Intergovernmental organization BIPM outlines historic changes to the International System of Units, or the SI
Today, May 20, is World Metrology Day, commemorating the anniversary of the signing of the Metre Convention in 1875.
This treaty provides the basis for a coherent measurement system worldwide that underpins scientific discovery and innovation, industrial manufacturing and international trade, as well as the improvement of the quality of life and the protection of the global environment.
The theme for World Metrology Day 2019 is “The International System of Units – Fundamentally Better”.
This theme was chosen because on 16 November 2018, the General Conference on Weights and Measures agreed perhaps one of the most significant revisions to the International System of Units (the SI) since its inception.
In the revised SI, four of the SI base units – namely the kilogram, the ampere, the kelvin and the mole – will be redefined in terms of constants.
The new definitions will be based on fixed numerical values of the Planck constant (h), the elementary charge (e), the Boltzmann constant (kB), and the Avogadro constant (NA), respectively.
Further, the definitions of all seven base units of the SI will be uniformly expressed using the explicit-constant formulation, and specific mises en pratique will be drawn up to explain the realization of the definitions of each of the base units in a practical way.
This historic change towards using the rules of nature in the definitions will eliminate the final link between the SI and definitions based on physical artefacts, the last one being the International Prototype of the Kilogram (IPK), which was sanctioned by the 1st CGPM in 1889.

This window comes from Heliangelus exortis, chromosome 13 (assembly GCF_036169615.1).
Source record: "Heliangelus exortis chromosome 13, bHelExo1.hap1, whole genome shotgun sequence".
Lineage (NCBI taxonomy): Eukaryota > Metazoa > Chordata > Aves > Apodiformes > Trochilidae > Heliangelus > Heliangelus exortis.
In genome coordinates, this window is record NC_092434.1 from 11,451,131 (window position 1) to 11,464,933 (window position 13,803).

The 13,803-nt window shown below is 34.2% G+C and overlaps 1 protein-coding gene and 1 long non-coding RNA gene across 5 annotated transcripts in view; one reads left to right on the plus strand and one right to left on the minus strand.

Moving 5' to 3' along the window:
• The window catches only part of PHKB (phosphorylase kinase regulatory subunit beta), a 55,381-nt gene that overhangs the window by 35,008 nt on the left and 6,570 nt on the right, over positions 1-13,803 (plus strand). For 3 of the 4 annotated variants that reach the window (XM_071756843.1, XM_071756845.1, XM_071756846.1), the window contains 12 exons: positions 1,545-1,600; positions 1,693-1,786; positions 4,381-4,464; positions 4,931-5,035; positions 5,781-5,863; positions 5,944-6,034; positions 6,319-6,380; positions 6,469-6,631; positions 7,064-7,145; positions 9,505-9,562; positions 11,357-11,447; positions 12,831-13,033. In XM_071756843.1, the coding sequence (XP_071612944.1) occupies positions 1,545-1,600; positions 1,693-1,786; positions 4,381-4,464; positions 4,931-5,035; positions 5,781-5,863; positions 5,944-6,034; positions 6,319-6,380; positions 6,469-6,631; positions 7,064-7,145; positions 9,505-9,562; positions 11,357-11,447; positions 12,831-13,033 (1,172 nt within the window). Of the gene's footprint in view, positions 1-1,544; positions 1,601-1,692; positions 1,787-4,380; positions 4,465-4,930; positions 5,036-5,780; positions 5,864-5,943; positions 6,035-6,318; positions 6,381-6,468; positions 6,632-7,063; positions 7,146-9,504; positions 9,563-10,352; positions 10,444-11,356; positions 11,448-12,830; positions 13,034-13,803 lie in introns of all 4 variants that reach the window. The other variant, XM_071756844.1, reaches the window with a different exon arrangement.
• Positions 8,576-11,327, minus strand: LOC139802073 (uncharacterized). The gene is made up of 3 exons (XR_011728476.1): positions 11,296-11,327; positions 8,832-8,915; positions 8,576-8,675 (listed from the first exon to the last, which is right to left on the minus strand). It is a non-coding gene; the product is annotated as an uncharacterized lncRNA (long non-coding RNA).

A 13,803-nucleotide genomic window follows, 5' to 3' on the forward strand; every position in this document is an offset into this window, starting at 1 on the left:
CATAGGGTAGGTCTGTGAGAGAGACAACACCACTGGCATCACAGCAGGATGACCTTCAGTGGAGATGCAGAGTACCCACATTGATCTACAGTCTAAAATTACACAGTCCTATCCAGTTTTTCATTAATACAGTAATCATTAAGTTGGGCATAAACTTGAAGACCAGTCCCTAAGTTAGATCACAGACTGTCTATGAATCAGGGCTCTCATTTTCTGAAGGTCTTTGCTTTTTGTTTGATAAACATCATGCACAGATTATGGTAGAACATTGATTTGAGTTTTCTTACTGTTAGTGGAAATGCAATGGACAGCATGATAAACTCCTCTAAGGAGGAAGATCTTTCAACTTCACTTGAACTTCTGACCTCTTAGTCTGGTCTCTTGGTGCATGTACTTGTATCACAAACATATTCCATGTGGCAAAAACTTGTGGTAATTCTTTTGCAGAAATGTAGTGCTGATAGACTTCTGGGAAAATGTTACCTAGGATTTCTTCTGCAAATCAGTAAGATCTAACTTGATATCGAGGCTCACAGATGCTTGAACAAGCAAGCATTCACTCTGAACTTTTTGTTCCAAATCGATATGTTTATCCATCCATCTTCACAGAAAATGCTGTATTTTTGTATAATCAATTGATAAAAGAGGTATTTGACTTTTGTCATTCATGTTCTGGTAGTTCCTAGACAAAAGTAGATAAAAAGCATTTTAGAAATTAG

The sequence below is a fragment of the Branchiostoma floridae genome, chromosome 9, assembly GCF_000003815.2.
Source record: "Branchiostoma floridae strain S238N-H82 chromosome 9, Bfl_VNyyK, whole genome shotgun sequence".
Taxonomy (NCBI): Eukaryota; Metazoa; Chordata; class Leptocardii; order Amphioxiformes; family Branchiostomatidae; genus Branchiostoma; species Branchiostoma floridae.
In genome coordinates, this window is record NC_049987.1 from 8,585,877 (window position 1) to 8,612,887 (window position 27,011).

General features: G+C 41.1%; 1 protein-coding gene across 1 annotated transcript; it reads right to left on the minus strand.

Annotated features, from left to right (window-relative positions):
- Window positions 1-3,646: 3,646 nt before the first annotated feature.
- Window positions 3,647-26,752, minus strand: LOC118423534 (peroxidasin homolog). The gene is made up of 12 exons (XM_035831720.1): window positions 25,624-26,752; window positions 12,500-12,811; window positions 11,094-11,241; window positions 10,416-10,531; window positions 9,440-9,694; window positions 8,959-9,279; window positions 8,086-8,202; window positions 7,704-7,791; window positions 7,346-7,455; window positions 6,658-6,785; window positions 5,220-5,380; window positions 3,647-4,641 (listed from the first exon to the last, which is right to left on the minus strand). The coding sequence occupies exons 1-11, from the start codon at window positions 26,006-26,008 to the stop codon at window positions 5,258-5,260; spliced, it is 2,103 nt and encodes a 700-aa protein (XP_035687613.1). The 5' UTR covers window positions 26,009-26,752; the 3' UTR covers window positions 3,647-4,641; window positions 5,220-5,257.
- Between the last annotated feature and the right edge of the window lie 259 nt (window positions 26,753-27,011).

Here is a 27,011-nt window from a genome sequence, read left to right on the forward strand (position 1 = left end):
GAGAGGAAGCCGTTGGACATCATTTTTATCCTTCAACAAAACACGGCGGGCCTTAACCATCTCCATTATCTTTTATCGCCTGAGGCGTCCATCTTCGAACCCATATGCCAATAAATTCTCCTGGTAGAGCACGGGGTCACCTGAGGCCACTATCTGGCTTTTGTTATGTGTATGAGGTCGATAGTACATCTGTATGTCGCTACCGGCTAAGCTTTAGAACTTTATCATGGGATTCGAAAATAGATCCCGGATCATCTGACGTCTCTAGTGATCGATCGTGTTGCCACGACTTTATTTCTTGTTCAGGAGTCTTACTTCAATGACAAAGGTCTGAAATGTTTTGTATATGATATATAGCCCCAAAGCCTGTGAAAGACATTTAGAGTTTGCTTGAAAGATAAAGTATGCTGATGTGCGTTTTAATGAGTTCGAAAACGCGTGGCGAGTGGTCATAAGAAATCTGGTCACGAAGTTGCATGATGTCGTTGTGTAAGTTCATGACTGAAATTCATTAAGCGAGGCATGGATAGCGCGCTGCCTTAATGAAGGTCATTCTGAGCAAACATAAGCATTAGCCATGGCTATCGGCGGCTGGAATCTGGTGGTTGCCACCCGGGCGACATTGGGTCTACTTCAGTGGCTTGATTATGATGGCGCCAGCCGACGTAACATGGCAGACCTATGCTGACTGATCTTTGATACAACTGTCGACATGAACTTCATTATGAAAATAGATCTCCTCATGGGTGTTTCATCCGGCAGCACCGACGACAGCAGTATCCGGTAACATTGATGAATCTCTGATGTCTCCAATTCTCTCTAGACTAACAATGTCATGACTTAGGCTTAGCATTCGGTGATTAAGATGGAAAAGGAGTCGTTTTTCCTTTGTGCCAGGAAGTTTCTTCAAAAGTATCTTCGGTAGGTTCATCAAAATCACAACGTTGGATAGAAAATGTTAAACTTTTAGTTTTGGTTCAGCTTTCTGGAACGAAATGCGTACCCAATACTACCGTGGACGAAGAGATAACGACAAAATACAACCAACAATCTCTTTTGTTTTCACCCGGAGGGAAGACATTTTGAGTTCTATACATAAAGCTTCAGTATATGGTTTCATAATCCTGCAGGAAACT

Great attention has been paid to ensure that the new definitions will be compatible with the old ones at the time the change is implemented, so that the changes will be unnoticeable to all but the most demanding users.
Research into new measurement methods, including those using quantum phenomena, underpin the change.
The SI is now based on a set of definitions each linked to the laws of physics and have the advantage of being able to embrace further improvements in measurement science and technology to meet the needs of future users for many years to come.
Across the world, national metrology institutes continually advance measurement science by developing and validating new measurement techniques at whatever level of sophistication is needed.
The national metrology institutes participate in comparisons coordinated by the Bureau International des Poids et Mesures (BIPM) to ensure the reliability of measurement results worldwide.
The BIPM also provides a forum for its Member States to address new measurement challenges. The International Organization of Legal Metrology (OIML) develops International Recommendations, the aim of which is to align and harmonize requirements worldwide in many fields.
“World Metrology Day recognizes and celebrates the contribution of all the people that work in intergovernmental and national organizations throughout the year on behalf of all,” says BIPM.